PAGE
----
When we are slaves to God, though, we are freed from the guilt that comes from our disobedience, our sin. We are forgiven and made a part of his family. We are treated as sons and daughters of the King of kings. We begin to experience the right to live abundantly. Not necessarily with material things, but with the assurance that we will see God face to face one day and that he will never leave us while we journey through this life. As his slaves, we know he cares for us. We know he has our best in mind in all that happens around us. We may suffer, but it is not because of him. It is because of the sin scarred world that continues to plunge toward its ultimate destruction and rebirth as the new heaven and new earth Jesus describes.

Life was as hard for Elisha as it was for Elijah. He lived much of his life in the wilderness on the run from those who tried to destroy him because of his messages from God against the wickedness that prevailed among the leaders of the nations. Elisha never enjoyed a fancy place to live, fashionable clothes, or popularity with the in-crowd. But Elisha listened to and followed God’s commands. 

When we follow Jesus, life will not necessarily be easy. In fact, Jesus promised his disciples, and that includes us, that the world would hate us because of him. Satan lured Adam and Eve to disobey God and he has been doing the same to every person ever born ever since that day. He does not want us to follow God. He does not want us to give ourselves to God’s sovereignty. Satan abandoned God and wants us to do the same. But the price is eternal separation from the only one who really cares about us. The one who made us is the one we need to listen to and follow.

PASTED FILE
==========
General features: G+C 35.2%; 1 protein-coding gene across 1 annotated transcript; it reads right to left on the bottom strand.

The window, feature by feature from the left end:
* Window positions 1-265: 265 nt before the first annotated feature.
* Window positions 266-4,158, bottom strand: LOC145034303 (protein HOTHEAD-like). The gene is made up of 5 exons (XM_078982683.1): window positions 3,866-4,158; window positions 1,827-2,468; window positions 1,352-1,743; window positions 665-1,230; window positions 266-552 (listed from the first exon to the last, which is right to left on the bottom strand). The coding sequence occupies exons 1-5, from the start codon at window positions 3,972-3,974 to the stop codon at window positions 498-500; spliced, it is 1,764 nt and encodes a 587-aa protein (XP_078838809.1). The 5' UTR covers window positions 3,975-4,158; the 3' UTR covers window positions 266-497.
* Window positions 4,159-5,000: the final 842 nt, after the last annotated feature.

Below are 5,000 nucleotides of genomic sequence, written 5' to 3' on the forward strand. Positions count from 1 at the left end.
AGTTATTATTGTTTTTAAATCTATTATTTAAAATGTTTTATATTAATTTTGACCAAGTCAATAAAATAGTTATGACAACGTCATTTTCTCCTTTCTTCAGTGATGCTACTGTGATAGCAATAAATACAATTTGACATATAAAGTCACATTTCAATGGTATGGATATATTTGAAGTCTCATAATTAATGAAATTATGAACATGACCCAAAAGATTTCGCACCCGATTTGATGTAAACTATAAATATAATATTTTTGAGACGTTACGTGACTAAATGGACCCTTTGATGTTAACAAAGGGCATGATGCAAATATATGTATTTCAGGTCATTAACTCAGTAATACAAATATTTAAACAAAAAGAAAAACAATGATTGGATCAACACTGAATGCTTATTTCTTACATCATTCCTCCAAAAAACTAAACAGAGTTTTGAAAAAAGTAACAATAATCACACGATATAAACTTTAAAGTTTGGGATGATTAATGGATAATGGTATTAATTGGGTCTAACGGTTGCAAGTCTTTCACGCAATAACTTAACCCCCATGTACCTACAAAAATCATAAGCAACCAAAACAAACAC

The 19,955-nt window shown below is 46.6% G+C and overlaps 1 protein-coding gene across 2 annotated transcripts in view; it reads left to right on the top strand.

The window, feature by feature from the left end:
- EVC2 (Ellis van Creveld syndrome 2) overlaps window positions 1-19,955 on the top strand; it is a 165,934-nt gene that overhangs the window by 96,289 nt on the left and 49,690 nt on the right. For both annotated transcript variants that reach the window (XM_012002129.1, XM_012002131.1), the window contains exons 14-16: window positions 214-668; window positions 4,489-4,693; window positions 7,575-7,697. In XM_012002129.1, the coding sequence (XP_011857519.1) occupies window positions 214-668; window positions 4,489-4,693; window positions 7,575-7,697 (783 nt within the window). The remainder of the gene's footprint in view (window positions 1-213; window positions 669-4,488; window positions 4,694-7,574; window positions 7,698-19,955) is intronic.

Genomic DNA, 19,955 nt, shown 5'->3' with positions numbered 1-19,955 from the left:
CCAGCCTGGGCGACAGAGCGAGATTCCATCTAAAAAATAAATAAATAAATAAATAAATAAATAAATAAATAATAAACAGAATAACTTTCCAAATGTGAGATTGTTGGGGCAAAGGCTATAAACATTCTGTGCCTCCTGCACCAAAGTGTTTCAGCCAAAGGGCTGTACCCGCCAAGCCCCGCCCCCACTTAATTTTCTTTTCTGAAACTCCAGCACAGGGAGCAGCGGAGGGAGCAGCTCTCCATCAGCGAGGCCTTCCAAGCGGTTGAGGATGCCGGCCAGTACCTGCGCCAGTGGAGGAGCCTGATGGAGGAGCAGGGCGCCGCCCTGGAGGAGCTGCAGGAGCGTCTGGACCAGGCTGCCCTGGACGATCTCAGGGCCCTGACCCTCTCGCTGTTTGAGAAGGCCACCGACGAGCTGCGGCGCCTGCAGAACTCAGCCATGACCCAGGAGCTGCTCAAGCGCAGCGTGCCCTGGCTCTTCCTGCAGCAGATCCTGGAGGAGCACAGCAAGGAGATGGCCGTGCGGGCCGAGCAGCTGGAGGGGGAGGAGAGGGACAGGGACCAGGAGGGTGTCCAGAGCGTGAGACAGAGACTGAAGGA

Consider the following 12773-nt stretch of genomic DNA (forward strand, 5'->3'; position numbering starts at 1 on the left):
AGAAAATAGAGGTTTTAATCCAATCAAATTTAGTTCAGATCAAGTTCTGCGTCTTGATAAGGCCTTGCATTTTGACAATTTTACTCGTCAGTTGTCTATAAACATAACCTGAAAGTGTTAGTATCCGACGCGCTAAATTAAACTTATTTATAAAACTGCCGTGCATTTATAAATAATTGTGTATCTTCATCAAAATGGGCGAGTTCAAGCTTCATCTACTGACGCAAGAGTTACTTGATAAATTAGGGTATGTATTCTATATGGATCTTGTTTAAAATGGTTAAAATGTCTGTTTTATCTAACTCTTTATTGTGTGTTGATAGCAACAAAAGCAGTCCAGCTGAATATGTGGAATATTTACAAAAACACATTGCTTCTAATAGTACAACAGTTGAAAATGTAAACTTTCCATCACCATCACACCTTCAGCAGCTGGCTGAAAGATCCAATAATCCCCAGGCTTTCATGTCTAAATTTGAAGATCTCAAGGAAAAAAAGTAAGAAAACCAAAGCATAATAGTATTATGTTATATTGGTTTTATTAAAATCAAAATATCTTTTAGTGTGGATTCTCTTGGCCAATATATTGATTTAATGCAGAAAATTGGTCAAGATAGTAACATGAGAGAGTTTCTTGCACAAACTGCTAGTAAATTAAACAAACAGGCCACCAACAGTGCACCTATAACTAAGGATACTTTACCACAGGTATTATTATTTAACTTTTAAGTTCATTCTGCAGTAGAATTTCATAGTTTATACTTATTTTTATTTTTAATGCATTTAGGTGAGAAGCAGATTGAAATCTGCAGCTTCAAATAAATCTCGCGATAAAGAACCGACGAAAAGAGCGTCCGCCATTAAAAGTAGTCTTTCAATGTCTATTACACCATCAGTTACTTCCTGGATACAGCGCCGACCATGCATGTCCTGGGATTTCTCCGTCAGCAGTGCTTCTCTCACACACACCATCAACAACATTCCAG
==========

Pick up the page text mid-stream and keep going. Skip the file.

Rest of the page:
No one, even God, never promised life would be fair or easy or fun or pain free or full of only happy times. In fact, the closer we get to the end of time, the worse the conditions will be for those who give their allegiance to him. The world seems to be getting pretty close to the time of delivery as Jesus describes these birth pangs of earthquakes, famine, floods, wars, and things that seem to tear us apart. Just look around and note the intensity and velocity of things happening around us compared to just a few years ago. I don’t think it’s climate change. I think God is counting down the days until this old earth gives birth to a new one. Read Matthew 24 and 25 and then compare today’s news to Jesus’ description of the end times. 

It won’t be long. Get ready.

You can find me at I also invite you to join us at San Antonio First Church of the Nazarene on West Avenue in San Antonio to hear more Bible based teaching. You can find out more about my church at Thanks for listening. If you enjoyed it, tell a friend. If you didn't, send me an email and let me know how better to reach out to those around you. Until next week, may God richly bless you as you venture into His story each day.